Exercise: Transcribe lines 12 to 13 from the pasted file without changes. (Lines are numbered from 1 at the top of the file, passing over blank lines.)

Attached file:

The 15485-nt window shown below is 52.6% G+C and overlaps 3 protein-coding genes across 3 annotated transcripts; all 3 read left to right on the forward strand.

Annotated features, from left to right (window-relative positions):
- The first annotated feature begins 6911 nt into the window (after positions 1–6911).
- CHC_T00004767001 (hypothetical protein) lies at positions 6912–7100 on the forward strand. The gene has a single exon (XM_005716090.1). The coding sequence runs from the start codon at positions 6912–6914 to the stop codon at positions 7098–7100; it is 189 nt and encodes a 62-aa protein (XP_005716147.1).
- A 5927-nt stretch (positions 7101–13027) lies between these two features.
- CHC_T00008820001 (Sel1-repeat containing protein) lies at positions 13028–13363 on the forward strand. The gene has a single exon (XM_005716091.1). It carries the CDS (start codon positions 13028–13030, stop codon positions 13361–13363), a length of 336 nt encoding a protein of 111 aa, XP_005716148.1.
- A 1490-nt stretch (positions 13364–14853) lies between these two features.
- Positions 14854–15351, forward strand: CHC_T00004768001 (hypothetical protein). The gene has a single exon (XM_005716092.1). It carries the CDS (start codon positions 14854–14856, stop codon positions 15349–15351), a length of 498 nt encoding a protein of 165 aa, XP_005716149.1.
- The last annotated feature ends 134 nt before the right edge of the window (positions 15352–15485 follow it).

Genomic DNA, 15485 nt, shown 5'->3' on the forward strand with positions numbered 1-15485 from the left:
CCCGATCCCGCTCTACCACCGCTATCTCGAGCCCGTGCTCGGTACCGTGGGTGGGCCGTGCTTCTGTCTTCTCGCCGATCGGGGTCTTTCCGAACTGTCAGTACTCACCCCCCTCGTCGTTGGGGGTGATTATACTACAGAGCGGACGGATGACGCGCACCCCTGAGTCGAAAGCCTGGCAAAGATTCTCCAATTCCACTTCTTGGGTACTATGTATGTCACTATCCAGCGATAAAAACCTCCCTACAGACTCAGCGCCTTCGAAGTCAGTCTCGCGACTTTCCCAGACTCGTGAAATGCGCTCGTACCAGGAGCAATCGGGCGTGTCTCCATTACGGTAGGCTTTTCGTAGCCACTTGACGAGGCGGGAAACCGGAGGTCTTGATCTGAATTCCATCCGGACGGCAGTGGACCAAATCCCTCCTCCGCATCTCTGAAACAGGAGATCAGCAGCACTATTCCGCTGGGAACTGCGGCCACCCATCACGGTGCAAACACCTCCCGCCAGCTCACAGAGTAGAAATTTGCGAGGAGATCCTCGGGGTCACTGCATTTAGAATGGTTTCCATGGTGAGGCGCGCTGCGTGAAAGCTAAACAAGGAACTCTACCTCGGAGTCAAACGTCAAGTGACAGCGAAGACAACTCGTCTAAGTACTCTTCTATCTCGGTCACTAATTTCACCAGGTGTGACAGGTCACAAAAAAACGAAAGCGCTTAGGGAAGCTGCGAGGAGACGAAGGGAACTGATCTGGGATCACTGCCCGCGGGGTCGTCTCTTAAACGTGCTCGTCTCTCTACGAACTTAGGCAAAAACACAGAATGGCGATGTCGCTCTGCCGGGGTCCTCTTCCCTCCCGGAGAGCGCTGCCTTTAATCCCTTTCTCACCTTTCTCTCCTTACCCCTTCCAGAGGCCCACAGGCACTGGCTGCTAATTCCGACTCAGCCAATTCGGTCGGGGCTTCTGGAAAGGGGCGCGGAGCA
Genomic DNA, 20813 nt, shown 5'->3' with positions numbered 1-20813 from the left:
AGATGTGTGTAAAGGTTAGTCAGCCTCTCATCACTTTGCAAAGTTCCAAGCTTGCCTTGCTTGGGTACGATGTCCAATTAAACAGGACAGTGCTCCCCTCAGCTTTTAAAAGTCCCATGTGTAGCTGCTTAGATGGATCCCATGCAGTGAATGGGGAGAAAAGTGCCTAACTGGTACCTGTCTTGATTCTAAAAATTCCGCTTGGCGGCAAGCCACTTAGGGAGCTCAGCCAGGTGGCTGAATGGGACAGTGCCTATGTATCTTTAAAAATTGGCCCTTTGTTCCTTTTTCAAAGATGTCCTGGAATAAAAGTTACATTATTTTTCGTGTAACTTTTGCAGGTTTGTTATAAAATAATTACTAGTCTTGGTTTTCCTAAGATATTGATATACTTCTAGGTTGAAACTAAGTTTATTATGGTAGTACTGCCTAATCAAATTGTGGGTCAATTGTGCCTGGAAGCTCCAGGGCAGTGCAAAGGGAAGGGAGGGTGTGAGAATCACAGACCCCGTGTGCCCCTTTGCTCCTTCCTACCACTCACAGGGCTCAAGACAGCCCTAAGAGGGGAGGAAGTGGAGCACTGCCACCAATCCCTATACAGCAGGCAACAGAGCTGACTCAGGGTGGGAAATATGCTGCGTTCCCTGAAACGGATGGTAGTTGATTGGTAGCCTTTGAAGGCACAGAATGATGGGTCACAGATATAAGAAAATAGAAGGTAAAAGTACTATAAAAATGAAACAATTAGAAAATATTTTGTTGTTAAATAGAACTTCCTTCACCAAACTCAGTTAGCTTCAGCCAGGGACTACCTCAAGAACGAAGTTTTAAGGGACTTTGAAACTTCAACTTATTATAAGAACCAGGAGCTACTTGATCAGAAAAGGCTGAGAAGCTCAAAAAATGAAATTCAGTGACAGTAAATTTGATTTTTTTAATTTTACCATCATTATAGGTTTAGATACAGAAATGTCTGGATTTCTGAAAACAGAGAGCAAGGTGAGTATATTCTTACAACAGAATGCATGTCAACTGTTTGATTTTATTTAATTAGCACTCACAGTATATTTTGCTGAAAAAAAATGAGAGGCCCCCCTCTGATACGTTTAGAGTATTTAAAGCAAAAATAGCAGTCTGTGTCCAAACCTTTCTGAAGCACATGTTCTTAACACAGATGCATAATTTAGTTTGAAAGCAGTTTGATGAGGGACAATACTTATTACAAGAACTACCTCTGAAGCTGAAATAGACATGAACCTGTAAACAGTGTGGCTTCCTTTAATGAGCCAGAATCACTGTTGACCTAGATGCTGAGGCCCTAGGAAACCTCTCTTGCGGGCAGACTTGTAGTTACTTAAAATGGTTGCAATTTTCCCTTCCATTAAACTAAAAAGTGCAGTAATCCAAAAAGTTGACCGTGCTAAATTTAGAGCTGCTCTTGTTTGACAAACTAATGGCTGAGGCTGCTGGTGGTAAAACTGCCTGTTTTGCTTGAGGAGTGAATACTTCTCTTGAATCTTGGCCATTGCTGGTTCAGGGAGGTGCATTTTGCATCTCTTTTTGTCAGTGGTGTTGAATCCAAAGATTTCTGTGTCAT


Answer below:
Genomic DNA, 20813 nt, shown 5'->3' with positions numbered 1-20813 from the left:
AGATGTGTGTAAAGGTTAGTCAGCCTCTCATCACTTTGCAAAGTTCCAAGCTTGCCTTGCTTGGGTACGATGTCCAATTAAACAGGACAGTGCTCCCCTCAGCTTTTAAAAGTCCCATGTGTAGCTGCTTAGATGGATCCCATGCAGTGAATGGGGAGAAAAGTGCCTAACTGGTACCTGTCTTGATTCTAAAAATTCCGCTTGGCGGCAAGCCACTTAGGGAGCTCAGCCAGGTGGCTGAATGGGACAGTGCCTATGTATCTTTAAAAATTGGCCCTTTGTTCCTTTTTCAAAGATGTCCTGGAATAAAAGTTACATTATTTTTCGTGTAACTTTTGCAGGTTTGTTATAAAATAATTACTAGTCTTGGTTTTCCTAAGATATTGATATACTTCTAGGTTGAAACTAAGTTTATTATGGTAGTACTGCCTAATCAAATTGTGGGTCAATTGTGCCTGGAAGCTCCAGGGCAGTGCAAAGGGAAGGGAGGGTGTGAGAATCACAGACCCCGTGTGCCCCTTTGCTCCTTCCTACCACTCACAGGGCTCAAGACAGCCCTAAGAGGGGAGGAAGTGGAGCACTGCCACCAATCCCTATACAGCAGGCAACAGAGCTGACTCAGGGTGGGAAATATGCTGCGTTCCCTGAAACGGATGGTAGTTGATTGGTAGCCTTTGAAGGCACAGAATGATGGGTCACAGATATAAGAAAATAGAAGGTAAAAGTACTATAAAAATGAAACAATTAGAAAATATTTTGTTGTTAAATAGAACTTCCTTCACCAAACTCAGTTAGCTTCAGCCAGGGACTACCTCAAGAACGAAGTTTTAAGGGACTTTGAAACTTCAACTTATTATAAGAACCAGGAGCTACTTGATCAGAAAAGGCTGAGAAGCTCAAAAAATGAAATTCAGTGACAGTAAATTTGATTTTTTTAATTTTACCATCATTATAGGTTTAGATACAGAAATGTCTGGATTTCTGAAAACAGAGAGCAAGGTGAGTATATTCTTACAACAGAATGCATGTCAACTGTTTGATTTTATTTAATTAGCACTCACAGTATATTTTGCTGAAAAAAAATGAGAGGCCCCCCTCTGATACGTTTAGAGTATTTAAAGCAAAAATAGCAGTCTGTGTCCAAACCTTTCTGAAGCACATGTTCTTAACACAGATGCATAATTTAGTTTGAAAGCAGTTTGATGAGGGACAATACTTATTACAAGAACTACCTCTGAAGCTGAAATAGACATGAACCTGTAAACAGTGTGGCTTCCTTTAATGAGCCAGAATCACTGTTGACCTAGATGCTGAGGCCCTAGGAAACCTCTCTTGCGGGCAGACTTGTAGTTACTTAAAATGGTTGCAATTTTCCCTTCCATTAAACTAAAAAGTGCAGTAATCCAAAAAGTTGACCGTGCTAAATTTAGAGCTGCTCTTGTTTGACAAACTAATGGCTGAGGCTGCTGGTGGTAAAACTGCCTGTTTTGCTTGAGGAGTGAATACTTCTCTTGAATCTTGGCCATTGCTGGTTCAGGGAGGTGCATTTTGCATCTCTTTTTGTCAGTGGTGTTGAATCCAAAGATTTCTGTGTCAT